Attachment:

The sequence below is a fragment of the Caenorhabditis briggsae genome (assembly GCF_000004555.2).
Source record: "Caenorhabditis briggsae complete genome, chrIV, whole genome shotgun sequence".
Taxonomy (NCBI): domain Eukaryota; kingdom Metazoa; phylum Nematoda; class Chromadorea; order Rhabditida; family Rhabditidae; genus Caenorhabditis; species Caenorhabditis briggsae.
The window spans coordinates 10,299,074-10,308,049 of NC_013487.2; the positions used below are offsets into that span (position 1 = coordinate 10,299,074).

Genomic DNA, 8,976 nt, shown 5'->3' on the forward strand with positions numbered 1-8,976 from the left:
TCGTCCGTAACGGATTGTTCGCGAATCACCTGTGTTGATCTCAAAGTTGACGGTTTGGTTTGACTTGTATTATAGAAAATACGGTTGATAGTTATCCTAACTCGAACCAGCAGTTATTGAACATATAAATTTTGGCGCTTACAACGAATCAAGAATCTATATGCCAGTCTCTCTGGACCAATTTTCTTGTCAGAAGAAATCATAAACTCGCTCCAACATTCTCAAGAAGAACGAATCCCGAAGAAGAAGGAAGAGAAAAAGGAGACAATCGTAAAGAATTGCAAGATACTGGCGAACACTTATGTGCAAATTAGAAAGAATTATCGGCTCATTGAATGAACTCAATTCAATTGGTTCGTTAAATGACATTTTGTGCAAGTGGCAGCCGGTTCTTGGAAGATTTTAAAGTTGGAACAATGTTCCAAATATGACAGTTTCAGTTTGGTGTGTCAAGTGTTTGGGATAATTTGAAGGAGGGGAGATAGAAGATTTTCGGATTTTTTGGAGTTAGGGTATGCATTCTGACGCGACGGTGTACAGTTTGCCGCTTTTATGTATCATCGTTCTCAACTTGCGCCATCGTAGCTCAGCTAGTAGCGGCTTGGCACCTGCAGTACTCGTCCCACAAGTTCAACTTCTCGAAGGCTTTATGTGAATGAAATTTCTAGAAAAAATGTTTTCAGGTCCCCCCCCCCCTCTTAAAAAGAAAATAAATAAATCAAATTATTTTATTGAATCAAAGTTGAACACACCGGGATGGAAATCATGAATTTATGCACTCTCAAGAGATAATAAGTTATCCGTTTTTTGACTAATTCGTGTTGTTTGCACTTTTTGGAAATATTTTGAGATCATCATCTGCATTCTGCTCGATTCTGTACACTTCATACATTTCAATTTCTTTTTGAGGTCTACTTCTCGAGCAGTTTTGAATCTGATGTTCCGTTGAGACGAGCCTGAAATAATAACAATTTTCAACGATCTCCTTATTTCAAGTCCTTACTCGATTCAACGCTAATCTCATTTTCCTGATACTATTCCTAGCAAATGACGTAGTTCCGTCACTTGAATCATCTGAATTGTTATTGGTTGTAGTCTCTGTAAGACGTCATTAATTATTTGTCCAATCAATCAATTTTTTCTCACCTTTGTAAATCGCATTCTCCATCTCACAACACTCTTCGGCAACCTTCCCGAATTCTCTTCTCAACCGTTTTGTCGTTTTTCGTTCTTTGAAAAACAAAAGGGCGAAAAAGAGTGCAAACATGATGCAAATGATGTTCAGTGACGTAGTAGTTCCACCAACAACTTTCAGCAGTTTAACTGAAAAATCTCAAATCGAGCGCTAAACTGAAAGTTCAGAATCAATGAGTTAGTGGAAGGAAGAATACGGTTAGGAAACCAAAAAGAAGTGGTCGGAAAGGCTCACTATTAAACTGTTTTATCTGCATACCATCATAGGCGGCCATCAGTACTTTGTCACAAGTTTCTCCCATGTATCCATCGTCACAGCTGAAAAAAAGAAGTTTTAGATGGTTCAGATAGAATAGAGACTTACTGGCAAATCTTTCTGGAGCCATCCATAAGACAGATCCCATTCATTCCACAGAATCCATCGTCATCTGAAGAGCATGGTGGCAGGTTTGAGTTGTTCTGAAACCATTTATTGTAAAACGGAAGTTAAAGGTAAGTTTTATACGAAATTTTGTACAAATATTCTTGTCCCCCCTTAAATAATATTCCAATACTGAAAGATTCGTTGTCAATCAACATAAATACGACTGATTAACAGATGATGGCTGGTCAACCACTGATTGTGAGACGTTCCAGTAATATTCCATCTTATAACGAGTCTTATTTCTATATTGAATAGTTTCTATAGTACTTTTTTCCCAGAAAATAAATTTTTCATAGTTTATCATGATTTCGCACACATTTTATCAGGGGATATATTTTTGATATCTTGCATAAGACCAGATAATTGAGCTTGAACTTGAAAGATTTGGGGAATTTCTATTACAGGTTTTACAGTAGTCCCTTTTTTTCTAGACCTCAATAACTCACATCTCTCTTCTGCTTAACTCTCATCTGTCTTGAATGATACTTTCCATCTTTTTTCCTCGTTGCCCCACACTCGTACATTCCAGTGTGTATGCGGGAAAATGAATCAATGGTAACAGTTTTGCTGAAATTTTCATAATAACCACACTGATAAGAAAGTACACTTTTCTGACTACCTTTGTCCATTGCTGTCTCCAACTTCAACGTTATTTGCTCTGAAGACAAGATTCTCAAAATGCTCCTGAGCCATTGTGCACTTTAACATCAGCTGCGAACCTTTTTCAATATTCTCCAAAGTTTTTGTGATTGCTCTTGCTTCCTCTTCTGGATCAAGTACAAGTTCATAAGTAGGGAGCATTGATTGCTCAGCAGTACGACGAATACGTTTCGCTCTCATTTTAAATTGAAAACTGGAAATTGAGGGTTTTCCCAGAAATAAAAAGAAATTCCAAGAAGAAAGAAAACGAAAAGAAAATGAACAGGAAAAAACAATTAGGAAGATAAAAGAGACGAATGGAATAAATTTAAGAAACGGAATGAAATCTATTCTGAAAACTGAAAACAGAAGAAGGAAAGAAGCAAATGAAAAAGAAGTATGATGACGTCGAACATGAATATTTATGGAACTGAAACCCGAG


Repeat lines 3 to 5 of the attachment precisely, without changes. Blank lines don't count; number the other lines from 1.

Taxonomy (NCBI): domain Eukaryota; kingdom Metazoa; phylum Nematoda; class Chromadorea; order Rhabditida; family Rhabditidae; genus Caenorhabditis; species Caenorhabditis briggsae.
The window spans coordinates 10,299,074-10,308,049 of NC_013487.2; the positions used below are offsets into that span (position 1 = coordinate 10,299,074).

Genomic DNA, 8,976 nt, shown 5'->3' on the forward strand with positions numbered 1-8,976 from the left: